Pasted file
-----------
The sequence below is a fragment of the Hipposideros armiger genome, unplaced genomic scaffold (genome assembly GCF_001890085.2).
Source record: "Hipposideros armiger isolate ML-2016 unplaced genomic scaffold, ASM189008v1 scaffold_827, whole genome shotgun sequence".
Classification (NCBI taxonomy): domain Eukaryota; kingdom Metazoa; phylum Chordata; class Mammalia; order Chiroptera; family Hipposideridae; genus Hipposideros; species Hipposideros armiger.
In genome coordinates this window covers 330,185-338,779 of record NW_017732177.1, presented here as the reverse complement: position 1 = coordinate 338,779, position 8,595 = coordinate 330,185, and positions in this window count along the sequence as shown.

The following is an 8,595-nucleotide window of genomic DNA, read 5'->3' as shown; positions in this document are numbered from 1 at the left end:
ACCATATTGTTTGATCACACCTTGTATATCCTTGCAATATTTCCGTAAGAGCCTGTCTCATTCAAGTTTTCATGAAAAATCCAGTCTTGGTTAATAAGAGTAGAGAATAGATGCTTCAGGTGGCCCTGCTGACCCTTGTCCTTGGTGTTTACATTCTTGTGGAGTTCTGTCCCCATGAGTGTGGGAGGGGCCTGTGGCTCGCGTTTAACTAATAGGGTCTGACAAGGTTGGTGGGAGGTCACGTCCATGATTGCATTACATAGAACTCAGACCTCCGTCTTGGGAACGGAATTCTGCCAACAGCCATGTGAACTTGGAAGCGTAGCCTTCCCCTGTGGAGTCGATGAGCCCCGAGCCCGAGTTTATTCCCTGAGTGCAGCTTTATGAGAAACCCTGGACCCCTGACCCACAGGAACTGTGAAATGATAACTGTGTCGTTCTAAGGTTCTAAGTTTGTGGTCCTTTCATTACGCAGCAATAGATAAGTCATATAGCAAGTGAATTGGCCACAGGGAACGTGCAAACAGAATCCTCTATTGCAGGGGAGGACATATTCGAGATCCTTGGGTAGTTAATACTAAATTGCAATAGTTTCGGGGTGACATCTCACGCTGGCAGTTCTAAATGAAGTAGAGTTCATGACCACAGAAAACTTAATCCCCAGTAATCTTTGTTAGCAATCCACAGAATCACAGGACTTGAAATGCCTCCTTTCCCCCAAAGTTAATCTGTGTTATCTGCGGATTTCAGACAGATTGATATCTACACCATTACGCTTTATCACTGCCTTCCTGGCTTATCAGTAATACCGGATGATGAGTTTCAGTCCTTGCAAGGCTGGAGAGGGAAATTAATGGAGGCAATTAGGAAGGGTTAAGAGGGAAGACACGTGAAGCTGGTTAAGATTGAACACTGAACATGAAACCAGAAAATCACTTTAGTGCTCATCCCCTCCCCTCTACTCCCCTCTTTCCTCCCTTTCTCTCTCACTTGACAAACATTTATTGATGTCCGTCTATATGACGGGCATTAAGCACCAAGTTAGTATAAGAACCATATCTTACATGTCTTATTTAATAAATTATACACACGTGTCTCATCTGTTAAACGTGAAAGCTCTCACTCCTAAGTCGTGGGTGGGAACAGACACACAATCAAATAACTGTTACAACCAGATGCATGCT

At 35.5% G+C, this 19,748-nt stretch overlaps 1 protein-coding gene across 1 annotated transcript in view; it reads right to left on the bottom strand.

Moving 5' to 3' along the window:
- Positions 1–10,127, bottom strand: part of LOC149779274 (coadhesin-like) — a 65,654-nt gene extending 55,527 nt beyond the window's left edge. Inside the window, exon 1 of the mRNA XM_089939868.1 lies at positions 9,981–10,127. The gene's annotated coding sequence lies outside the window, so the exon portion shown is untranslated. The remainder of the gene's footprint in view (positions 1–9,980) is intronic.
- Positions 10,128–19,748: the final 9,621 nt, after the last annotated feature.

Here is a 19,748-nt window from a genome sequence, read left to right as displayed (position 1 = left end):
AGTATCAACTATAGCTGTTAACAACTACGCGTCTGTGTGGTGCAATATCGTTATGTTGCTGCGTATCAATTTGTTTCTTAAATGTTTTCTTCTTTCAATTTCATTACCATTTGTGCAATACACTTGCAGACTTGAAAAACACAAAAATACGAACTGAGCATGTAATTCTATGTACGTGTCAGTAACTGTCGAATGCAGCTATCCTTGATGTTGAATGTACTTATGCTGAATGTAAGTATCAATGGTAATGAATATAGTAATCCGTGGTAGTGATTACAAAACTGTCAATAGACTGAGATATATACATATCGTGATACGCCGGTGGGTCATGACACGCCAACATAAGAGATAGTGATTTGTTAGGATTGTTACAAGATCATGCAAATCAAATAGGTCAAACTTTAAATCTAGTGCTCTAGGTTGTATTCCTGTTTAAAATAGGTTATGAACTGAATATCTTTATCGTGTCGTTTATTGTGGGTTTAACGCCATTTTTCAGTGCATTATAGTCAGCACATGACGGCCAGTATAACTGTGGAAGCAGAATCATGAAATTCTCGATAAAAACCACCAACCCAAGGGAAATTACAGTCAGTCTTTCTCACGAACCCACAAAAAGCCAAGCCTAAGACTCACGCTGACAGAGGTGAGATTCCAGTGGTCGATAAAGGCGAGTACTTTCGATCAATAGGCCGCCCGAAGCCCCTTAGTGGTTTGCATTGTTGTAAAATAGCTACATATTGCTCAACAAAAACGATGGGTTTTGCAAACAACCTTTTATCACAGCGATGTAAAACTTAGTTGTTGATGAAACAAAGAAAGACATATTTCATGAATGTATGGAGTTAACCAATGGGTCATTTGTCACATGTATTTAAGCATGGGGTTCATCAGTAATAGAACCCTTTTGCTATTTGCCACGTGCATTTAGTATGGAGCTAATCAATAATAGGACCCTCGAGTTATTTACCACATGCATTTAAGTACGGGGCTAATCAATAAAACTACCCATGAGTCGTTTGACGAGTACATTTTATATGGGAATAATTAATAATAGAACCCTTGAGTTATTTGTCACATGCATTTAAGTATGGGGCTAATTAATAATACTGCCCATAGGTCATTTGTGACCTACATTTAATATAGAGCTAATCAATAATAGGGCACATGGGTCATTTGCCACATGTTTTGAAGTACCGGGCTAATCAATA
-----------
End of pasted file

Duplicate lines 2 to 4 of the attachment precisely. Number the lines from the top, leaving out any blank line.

Source record: "Hipposideros armiger isolate ML-2016 unplaced genomic scaffold, ASM189008v1 scaffold_827, whole genome shotgun sequence".
Classification (NCBI taxonomy): domain Eukaryota; kingdom Metazoa; phylum Chordata; class Mammalia; order Chiroptera; family Hipposideridae; genus Hipposideros; species Hipposideros armiger.
In genome coordinates this window covers 330,185-338,779 of record NW_017732177.1, presented here as the reverse complement: position 1 = coordinate 338,779, position 8,595 = coordinate 330,185, and positions in this window count along the sequence as shown.